Many other jazz vocalists had stronger voices and better technique, but it is Billie Holiday we love best. It is complicated—you just have to hear it in her music. Grammy and Tony Award winner Dee Dee Bridgewater helps illuminate that Holiday mystique in the musical character study Lady Day (promo here), now running at the Little Shubert.
If you do not already know the basics of Billie Holiday’s life then go hang your head in shame. Like many jazz artists of her era, she had addiction issues, plus her own peculiar talent for getting involved with the wrong men. Despite her headliner status, Holiday’s legal problems caused her cabaret card to be revoked, preventing her from working in New York nightclubs. Robert, her pseudo-manager and indomitable champion, hopes a high profile London concert will lead to an American comeback. Although she fully recognizes the importance of the gig, Holiday is still running maddeningly late for the afternoon rehearsal.
When Holiday finally arrives, she is carrying the full weight of her accumulated insecurities. However, when she gets down to business with her band, the old magic is clearly there: “A Foggy Day,” “Miss Brown to You,” “All of Me,” and “Strange Fruit”—all great. Unfortunately, the audience can see the demons inside her growing restive.
Even with all the fantastic music, many patrons just will not get Lady Day, precisely because it understands Holiday so well. Granted, some of the first act flashback-reveries are a little awkward. Nevertheless, playwright-director Stephen Stahl makes the difficult but ultimately correct choice opening the second act with a gin-fortified Holiday sabotaging the very concert the first act had been building up towards. It is not an easy task for a consummate artist like Bridgewater, but she stays true to character, performing some appropriately ragged renditions of Holiday standards. Yet, when we see her slowly center herself and gut out the rest of the disastrous show, we understand why we love Billie Holiday. It is exactly because of those acutely compelling pyrrhic victories.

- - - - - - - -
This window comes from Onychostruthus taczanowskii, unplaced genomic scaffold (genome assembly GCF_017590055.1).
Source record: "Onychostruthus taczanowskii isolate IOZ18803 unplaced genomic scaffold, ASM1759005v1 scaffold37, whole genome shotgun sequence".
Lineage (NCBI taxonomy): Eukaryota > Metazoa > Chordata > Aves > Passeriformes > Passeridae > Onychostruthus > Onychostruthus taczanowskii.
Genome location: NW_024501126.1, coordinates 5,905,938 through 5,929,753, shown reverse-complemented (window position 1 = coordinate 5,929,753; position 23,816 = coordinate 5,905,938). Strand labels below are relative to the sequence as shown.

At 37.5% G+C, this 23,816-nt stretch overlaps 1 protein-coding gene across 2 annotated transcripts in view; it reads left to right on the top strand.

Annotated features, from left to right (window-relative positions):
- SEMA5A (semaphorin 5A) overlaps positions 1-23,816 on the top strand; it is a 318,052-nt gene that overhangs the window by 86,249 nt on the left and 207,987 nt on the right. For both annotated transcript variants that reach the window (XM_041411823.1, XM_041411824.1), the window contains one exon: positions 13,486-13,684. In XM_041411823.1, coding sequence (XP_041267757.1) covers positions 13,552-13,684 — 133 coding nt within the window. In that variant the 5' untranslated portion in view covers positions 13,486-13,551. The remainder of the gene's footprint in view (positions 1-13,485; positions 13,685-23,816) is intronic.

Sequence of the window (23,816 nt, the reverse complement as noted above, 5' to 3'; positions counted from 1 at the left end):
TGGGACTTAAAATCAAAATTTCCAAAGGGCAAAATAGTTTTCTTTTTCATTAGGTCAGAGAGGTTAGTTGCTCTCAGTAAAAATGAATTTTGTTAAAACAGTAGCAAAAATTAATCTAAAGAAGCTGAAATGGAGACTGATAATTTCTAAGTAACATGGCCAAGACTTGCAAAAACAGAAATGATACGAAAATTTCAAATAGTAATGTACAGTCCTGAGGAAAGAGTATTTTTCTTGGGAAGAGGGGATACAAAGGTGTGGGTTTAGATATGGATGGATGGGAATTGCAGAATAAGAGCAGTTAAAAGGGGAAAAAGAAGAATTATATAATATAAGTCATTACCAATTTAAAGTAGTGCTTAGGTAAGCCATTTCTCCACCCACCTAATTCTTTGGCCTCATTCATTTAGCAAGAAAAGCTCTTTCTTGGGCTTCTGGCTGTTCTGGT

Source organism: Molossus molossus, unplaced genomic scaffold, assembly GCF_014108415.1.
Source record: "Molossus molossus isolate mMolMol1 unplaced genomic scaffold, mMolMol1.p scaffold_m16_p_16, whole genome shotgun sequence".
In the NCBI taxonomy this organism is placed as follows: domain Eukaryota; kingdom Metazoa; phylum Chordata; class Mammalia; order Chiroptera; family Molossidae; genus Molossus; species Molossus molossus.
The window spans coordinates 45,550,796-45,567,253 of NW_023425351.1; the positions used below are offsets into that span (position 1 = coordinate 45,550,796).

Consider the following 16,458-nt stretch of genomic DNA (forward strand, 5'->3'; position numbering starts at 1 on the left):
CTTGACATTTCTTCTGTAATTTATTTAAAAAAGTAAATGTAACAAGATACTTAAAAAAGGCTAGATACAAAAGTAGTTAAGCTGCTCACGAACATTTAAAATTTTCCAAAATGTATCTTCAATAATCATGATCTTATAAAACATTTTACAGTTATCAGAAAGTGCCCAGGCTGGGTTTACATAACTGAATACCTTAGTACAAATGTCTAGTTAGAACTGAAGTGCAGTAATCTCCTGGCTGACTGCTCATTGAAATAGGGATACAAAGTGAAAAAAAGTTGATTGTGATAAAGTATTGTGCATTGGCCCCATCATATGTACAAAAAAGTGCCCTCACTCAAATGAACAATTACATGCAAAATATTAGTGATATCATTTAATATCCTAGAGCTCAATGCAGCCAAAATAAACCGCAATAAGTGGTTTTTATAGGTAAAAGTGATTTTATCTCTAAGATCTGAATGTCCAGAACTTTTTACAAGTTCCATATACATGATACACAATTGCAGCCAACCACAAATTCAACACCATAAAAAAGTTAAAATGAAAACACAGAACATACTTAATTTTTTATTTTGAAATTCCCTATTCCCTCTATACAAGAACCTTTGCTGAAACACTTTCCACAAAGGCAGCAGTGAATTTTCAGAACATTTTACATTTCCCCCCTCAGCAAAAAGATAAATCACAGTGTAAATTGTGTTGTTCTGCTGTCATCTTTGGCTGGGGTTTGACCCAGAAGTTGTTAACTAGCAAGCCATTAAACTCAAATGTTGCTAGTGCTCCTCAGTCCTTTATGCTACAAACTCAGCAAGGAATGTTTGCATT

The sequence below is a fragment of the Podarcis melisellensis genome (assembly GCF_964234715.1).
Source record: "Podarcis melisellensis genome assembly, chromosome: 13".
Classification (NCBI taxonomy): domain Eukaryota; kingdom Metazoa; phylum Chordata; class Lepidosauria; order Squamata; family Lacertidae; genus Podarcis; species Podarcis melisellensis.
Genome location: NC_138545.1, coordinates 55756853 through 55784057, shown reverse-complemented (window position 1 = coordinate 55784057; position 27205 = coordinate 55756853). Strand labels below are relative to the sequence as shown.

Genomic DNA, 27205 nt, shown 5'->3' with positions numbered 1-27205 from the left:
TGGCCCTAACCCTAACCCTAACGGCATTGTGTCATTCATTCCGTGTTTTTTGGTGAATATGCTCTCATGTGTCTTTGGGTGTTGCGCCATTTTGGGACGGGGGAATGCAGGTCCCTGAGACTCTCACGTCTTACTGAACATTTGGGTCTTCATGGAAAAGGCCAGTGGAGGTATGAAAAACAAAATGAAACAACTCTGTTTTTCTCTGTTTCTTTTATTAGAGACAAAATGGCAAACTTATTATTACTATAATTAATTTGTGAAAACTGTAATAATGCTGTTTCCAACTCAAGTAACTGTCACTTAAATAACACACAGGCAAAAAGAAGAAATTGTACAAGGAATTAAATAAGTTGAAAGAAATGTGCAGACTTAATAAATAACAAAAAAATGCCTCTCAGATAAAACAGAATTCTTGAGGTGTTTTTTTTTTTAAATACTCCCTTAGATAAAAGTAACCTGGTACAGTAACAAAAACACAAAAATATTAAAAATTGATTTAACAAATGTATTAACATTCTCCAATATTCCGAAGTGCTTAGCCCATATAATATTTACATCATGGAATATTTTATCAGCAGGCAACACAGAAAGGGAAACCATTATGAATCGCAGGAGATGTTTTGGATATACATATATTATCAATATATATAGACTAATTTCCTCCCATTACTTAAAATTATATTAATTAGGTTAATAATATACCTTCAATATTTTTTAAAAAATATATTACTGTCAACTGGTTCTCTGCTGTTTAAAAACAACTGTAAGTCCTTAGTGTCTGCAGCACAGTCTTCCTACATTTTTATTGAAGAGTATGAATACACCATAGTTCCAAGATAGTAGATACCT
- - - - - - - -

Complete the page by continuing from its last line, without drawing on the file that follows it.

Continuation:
Bridgewater has recorded Holiday tributes before and her affinity for the Lady shines through in every song and sequence. She goes beyond merely matching Holiday’s exquisitely vulnerable cadences, exposing her haunted soul. Obviously, she is the front-and-center star, but the quartet nicely backs her up, both musically and dramatically. Led by pianist Bill Jolly, they swing the standards vigorously and sensitively, as the circumstances require, while also convincingly portraying all the subtle backstage (or in some cases, on-stage) frustrations of gigging with Holiday. As thankless as the role of Robert looks on paper, David Ayers also invests him with a surprisingly degree of empathy and presence.
There is talk of moving Lady Day to Broadway, which would be great in many ways, but this show is best seen in as intimate an environment as possible. At times, the audience genuinely feels like it is watching a rehearsal in a nearly empty concert hall. Unlike some previous Swing Era inspired book musicals, Stahl’s production really shows a keen understanding of how to present jazz on stage. Highly recommended for fans of Holiday and Bridgewater (admittedly two sets that probably have significant crossover), Lady Day runs until March 16th at the Little Shubert Theater.
(Photo: Carol Rosegg)